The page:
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An important interplay

Every year, Aarhus University sends more than 700 engineering interns into the business community with knowledge about existing and emerging technologies, sustainability and digitalisation. This is a stable and targeted form of tech transfer, and it is crucial both in the individual company and for productivity development in Denmark.

Danish companies are increasingly basing their core business on technology and digital solutions. At the same time, they are in the midst of global competition, where access to knowledge and well-qualified labour determines their potential for growth.

This presents new opportunities for the interplay between the university and the business community, and engineering interns can play an important role in this context.

“We must transfer knowledge created at the university to benefit society and especially to benefit private and public-sector companies,” says Kurt Nielsen, vice-dean for business collaboration and public-sector consultancy at the Faculty of Technical Sciences at Aarhus University.

He mentions increasing demand for interns from companies throughout Denmark and continues:

“We’re experiencing very high interest for interns from many different companies, showing that advanced technology businesses need close links to innovation and research environments. A one-semester collaboration can initiate a long-term partnership, even with small companies without a tradition for innovation, as they can get new in-house competences.”

Testing ideas close to risk-free

The Danish tech company, ReMoni, manufactures sensors to monitor resource consumption in buildings and production systems, and every year the company asks for engineering interns from Aarhus University.

The interns are involved in various project teams and contribute to development activities.

They generally come to us with a high level of knowledge. This means that we can use them to develop solutions to many different issues. But we also use the interns to test possibilities in the early stages of an innovation process without having to invest too many resources. This is very valuable for us,” says Bo Eskerod Madsen, CEO at ReMoni.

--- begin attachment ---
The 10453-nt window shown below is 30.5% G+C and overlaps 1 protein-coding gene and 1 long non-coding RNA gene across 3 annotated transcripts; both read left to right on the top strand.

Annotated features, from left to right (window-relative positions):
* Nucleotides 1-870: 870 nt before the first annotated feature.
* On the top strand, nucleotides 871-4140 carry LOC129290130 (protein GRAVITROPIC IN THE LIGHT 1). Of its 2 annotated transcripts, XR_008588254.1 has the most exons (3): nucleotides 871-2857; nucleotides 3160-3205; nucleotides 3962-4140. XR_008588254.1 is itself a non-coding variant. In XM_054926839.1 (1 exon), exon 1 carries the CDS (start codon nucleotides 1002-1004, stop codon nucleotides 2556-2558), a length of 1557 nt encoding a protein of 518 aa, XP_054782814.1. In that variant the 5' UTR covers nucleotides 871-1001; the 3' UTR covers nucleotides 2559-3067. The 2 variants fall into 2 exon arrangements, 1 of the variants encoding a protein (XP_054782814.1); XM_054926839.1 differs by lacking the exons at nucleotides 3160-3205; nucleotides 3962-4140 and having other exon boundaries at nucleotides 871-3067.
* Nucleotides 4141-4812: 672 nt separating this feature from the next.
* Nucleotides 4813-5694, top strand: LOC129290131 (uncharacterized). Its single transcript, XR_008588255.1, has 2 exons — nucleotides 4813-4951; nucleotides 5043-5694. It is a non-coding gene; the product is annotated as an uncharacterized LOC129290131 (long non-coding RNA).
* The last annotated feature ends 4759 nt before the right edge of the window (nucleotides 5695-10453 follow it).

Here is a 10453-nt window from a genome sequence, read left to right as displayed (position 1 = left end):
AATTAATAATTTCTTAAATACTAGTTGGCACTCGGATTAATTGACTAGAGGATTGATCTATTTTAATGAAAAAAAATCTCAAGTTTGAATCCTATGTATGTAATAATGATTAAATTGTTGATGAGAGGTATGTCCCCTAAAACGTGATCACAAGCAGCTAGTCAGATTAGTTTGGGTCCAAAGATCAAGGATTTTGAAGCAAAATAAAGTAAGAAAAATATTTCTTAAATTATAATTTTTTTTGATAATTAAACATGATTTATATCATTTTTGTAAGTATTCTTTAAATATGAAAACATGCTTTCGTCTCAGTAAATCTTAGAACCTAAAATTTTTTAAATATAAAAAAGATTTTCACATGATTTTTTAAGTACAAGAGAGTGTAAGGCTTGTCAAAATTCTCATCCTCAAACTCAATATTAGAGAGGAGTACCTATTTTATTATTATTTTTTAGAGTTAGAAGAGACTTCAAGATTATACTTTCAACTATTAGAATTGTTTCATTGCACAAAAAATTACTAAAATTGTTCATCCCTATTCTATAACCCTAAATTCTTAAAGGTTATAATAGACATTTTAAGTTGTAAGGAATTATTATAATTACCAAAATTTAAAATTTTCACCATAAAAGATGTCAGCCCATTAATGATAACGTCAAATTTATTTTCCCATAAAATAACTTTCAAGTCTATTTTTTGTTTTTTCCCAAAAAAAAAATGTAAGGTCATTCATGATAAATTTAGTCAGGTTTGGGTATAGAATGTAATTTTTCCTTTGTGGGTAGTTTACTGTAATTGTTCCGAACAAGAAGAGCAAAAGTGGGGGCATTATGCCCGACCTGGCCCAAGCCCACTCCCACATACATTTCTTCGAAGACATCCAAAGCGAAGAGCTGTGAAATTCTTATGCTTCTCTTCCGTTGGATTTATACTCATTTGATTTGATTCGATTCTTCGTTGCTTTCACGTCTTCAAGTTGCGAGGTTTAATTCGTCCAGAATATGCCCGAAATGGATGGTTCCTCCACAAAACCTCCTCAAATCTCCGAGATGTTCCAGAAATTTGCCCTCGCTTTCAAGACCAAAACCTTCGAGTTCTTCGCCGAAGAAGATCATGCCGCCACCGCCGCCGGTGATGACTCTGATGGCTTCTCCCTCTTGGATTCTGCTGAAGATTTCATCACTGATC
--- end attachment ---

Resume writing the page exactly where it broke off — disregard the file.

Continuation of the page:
An open-door university

Behind the yellow walls at Aarhus University, work is always underway to create a good match between interns and companies. All Bachelor of Engineering programmes have internship coordinators with an open door to business and industry.

“For us, the interns are a unique opportunity to reach out to different types of companies in many different sectors, which we might otherwise never get in contact with,” says Kurt Nielsen.

An internship agreement can often be the first step in a long-term collaboration, which can also include Bachelor’s and Master’s projects and perhaps develop into joint research and innovation projects. The vice-dean stresses that there are mutual benefits from having interns in companies for half a year.

“We get a lot in return. Both internships and project collaboration are extremely important for our students. Through an internship, students get valuable experience that helps them to professionalize their work and also gives them insight into their future work life. Aarhus University benefits from having a very large interface with the business community and insight into the trends and challenges faced by companies,” he says.